When I talk to people about my experience of watching my grandfather’s health rapidly decline over a period of about six months, I don’t deny that it is one of the hardest things I have experienced. It was a time wrought with fear of what was to come. I spent many nights worrying about what he was feeling, and how I was to continue living my life without him. At the same time though, those six months were abundantly powerful, because alongside the fears and sleepless nights was a new sense of meaning. Each interaction we shared, we both recognized, was a gift. We were able to have the conversations that we would not have had otherwise, without any sense reservation. Vulnerability was brought to the table in a very real way.

Those six months were about living in the space of fearless authenticity which arose from us both feeling that we were given the permission to engage in those conversations. But here’s the thing,the idea that we need to be given permission to be authentic, and courageously vulnerable with those for whom we care the most, is false. The all-important and life-altering conversations which only seem to happen when time is of the essence, need to start happening without an underlying reason, and without feeling as though we need to be given permission. They need to start happening simply because the people who fill our lives are to be cherished. We need to start letting life unite us, for it is far more fragile than we often care to admit.

So go ahead and be generous with your words of love and gratitude. Tell people what they mean to you and how they have impacted your life. Say “I love you” just because you can.







The Element Found in True Kindness.


Taking a moment to ponder the notion of kindness typically evokes associations like generosity, acceptance, love, respect, goodness, compassion, tenderness, understanding, softness, gentleness, sympathy and so forth. What it doesn’t usually evoke though, is the concept of detachment. The concept of detachment (at least in my experience) tends to get a bit of a bad rap. It tends to be associated with coldness, being uncaring, aloof, disengaged, apathetic etc.

However, I am of the belief that detachment is the often missed element in the practice of kindness. To me, detachment signifies liberation, empowerment, trust, and underlies one’s ability to be fully present and engaged with another human being.

Detachment means doing away with the agenda, doing away with “you should” and ultimately doing away with the slight undercurrent of judgement that can often underlie expressions of kindness (with the best of intentions of course). Detachment means taking your personal investment out of your attempt to help a fellow human being. Because here’s the thing, when helping someone is laden with a pre-set agenda (i.e. “I know what will help them because I have been there before and they should listen to me”) it becomes about the needs of the helper not the needs of the one who is reaching out for help. It fosters a hierarchical dynamic in which the person reaching out for help may feel that he or she will disappoint, anger, or upset the one they have reached out to if they do not follow their advice.

Supporting someone from a detached stance allows the person to “just be” without being burdened by the additional weight of expectation. It’s about investing a sense of trust in the other person, and allowing space for them to “forge their own path” instead of providing the map for them. It’s about being a non-judgemental witness and companion on their unique journey, feeding their sense of power, inner strength and resiliency in the process. It’s no longer about fixing it for them, but about helping them uncover the internal resources they already possess. Helping someone from a detached stance then, shifts the helper’s focus from problem solving in the immediate sense, to becoming a vessel for the person’s empowerment in the long-term…and that is pretty powerful stuff, for it is through becoming mechanisms for one another’s personal expansion that we’ll begin to shift the consciousness of the planet, and create a kinder world.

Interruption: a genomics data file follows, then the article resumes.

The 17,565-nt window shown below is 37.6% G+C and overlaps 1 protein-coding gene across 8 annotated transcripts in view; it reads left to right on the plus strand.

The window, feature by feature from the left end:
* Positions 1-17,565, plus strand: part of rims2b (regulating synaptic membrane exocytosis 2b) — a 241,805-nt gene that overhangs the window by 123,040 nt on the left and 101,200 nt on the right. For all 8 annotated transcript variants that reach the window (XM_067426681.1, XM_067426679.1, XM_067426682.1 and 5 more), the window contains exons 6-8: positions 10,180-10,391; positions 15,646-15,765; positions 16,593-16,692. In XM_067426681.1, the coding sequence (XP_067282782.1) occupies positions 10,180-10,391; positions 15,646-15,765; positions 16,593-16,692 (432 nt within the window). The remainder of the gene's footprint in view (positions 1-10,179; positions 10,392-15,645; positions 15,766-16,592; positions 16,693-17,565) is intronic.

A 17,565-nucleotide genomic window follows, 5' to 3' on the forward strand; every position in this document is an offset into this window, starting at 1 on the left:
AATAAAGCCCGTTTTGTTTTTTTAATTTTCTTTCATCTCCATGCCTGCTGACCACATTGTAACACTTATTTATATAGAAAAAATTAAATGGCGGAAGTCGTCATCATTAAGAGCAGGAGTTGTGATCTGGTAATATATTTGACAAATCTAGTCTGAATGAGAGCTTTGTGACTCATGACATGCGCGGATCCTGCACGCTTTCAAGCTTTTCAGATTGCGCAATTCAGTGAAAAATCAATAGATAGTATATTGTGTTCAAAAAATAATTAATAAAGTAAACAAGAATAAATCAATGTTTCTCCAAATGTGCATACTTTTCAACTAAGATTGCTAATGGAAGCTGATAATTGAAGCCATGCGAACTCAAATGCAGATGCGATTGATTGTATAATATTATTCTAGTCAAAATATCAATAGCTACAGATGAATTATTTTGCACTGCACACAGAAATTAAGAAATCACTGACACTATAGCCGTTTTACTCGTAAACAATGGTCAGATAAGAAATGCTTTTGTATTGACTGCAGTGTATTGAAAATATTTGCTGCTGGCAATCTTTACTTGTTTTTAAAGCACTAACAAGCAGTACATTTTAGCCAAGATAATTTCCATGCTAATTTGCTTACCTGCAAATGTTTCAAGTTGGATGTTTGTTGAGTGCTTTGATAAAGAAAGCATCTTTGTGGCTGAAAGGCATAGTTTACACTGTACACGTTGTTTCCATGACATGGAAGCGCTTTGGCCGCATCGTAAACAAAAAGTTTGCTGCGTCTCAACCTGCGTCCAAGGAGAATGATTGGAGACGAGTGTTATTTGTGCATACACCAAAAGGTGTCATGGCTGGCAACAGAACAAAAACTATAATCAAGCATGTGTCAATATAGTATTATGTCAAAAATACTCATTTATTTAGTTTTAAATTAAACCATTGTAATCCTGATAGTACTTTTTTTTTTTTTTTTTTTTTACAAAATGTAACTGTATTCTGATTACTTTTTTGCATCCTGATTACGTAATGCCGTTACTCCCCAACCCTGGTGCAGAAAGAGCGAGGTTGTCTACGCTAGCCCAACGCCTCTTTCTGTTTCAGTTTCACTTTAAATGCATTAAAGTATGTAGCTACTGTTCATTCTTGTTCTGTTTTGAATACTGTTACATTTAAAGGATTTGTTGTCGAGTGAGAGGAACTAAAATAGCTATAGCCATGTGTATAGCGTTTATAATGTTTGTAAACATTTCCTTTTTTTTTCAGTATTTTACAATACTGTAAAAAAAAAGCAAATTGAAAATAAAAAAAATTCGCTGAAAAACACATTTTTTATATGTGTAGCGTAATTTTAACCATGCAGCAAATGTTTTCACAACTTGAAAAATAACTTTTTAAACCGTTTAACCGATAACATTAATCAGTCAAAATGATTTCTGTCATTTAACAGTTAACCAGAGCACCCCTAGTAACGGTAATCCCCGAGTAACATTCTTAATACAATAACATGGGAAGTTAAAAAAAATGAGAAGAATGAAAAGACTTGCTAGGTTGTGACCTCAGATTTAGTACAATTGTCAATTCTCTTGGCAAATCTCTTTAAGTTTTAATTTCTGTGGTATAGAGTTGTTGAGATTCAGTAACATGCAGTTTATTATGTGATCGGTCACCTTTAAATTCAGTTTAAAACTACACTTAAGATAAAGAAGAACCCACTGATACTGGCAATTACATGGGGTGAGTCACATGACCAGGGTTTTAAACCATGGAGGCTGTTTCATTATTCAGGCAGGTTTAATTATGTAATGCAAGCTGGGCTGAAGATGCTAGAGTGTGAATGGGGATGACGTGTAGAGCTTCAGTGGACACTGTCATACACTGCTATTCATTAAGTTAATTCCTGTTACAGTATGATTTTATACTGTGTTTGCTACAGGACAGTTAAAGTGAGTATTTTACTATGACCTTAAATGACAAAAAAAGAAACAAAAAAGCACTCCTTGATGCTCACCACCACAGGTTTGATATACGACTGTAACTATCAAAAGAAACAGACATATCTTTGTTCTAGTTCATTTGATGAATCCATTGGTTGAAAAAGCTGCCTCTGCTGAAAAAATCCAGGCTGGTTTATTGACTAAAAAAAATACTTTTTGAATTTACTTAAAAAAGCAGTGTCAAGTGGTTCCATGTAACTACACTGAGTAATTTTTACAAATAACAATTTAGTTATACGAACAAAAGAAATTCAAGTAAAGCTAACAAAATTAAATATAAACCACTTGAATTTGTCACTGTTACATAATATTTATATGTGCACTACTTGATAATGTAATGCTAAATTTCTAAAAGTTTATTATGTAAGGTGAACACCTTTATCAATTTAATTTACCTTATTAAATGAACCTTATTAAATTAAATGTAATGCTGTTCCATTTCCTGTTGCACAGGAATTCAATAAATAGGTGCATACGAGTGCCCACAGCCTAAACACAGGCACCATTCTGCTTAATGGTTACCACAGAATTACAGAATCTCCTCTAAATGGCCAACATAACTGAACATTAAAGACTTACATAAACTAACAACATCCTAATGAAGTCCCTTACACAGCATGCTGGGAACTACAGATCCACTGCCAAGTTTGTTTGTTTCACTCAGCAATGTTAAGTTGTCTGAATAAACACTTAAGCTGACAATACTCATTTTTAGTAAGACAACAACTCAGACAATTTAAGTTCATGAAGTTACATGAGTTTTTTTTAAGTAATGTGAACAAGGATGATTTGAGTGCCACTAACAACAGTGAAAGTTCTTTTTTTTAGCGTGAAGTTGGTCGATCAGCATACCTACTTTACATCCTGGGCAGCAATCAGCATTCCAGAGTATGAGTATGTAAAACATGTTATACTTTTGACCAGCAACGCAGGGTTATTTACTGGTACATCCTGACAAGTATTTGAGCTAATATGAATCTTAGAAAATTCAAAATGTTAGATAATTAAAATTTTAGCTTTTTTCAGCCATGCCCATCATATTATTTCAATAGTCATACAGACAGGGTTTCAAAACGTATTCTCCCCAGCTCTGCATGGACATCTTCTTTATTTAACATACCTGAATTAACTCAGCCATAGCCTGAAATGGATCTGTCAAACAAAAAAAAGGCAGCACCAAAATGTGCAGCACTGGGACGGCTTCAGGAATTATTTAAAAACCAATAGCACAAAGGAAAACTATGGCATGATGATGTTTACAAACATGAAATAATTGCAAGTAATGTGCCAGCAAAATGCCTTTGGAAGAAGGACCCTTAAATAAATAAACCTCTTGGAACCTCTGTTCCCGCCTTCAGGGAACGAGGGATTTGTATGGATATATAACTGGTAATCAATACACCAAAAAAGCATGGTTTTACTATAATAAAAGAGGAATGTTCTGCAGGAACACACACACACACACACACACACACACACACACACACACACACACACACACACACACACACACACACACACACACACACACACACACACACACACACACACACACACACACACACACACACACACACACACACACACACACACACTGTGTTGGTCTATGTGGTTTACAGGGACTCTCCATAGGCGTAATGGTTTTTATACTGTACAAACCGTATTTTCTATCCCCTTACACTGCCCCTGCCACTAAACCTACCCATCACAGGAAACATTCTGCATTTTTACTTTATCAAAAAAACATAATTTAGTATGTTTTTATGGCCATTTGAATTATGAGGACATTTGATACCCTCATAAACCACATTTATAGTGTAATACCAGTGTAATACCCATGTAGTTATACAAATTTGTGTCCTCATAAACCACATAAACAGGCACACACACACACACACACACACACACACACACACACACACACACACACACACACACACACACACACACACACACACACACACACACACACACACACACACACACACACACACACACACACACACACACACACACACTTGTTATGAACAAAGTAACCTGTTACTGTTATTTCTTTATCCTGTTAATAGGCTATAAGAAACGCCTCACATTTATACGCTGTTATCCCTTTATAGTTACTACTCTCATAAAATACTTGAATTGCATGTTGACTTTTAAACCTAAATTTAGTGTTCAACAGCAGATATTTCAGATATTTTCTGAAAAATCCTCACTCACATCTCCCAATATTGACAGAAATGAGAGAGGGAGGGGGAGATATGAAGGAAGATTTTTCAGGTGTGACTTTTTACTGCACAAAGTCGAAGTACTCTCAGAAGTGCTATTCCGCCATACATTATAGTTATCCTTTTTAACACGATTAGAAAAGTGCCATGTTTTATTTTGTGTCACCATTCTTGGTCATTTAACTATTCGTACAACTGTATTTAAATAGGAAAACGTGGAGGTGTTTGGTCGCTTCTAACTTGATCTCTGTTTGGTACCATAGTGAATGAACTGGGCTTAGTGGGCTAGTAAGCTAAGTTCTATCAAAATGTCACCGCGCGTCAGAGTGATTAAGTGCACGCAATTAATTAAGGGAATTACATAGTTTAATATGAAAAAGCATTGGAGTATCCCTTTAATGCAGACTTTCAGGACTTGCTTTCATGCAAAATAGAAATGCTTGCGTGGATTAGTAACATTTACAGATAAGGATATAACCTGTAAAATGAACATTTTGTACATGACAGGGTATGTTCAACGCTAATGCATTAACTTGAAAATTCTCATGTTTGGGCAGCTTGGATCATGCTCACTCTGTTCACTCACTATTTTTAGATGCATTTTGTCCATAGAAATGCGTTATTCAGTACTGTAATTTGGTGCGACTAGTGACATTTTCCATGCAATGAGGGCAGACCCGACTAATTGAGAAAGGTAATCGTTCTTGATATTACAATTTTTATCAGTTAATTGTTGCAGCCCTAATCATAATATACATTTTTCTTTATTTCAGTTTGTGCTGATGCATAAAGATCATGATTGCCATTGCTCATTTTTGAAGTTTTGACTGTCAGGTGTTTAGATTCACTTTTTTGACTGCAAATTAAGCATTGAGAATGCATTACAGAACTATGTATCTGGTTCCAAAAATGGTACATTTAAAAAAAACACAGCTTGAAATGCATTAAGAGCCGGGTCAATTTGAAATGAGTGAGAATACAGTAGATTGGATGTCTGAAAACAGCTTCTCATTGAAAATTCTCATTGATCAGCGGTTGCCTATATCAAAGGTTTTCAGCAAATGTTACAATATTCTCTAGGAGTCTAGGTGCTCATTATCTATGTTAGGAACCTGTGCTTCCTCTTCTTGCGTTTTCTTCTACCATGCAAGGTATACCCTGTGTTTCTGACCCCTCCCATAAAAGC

When Gratitude is Detrimental.

Gratitude. I am all about it. For me, it is an intentional, daily practice. On those not so great days, it takes me out of the negative spiral that often manifests, and helps me to reframe and refocus. It allows me to stand back from the “negative” happenings in my life and extract the lessons and insights. Gratitude helps me to evolve, expand, and move ever closer to the person I want to be in this life.

Gratitude is the foundation of clarity.

Intentional gratitude is incredibly powerful and transformative, and lies at the crux of authentic wellbeing, if appropriately timed.

The transformative power of gratitude can only take root if correctly placed on your path of self-evolution.

If misused, gratitude can be hugely detrimental to your growth. It can block you and keep you in an insincere self-space. The problem with gratitude arises when it is used to mask the impacts of painful life events.

Something utterly devastating has just happened to you. You feel like your world is falling apart. You’re hurt, overwhelmed, and in pain, and it’s terrifying. You don’t know what to do with your feelings. You don’t want to tell anyone for fear of appearing weak. You don’t want people’s pity, so if you do reach out, you skim the surface of what you’re experiencing, and slap it with a “I should be grateful though, it could be worse”, severely downplaying your current internal reality. And so, gratitude becomes the new name of avoidance, resistance, denial, self-betrayal, and self-criticism.

This “gratitude” promotes a hierarchy of suffering, and fuels the notion that human suffering and pain is to be classified. We use it to measure our worthiness of receiving love and compassion from others, isolating ourselves as a result, often deepening our pain.

As powerful as gratitude is, it needs to come after giving yourself the permission to simply be with your internal reality, because it is calling to be seen, heard, and deeply felt. There is no such thing as a hierarchy of suffering. Your pain is worthy of attention because it is real for you- it doesn’t come with conditions.

Give yourself permission to surrender to what is, and gratitude will unfold naturally, for authentic gratitude is a by-product of a healing heart.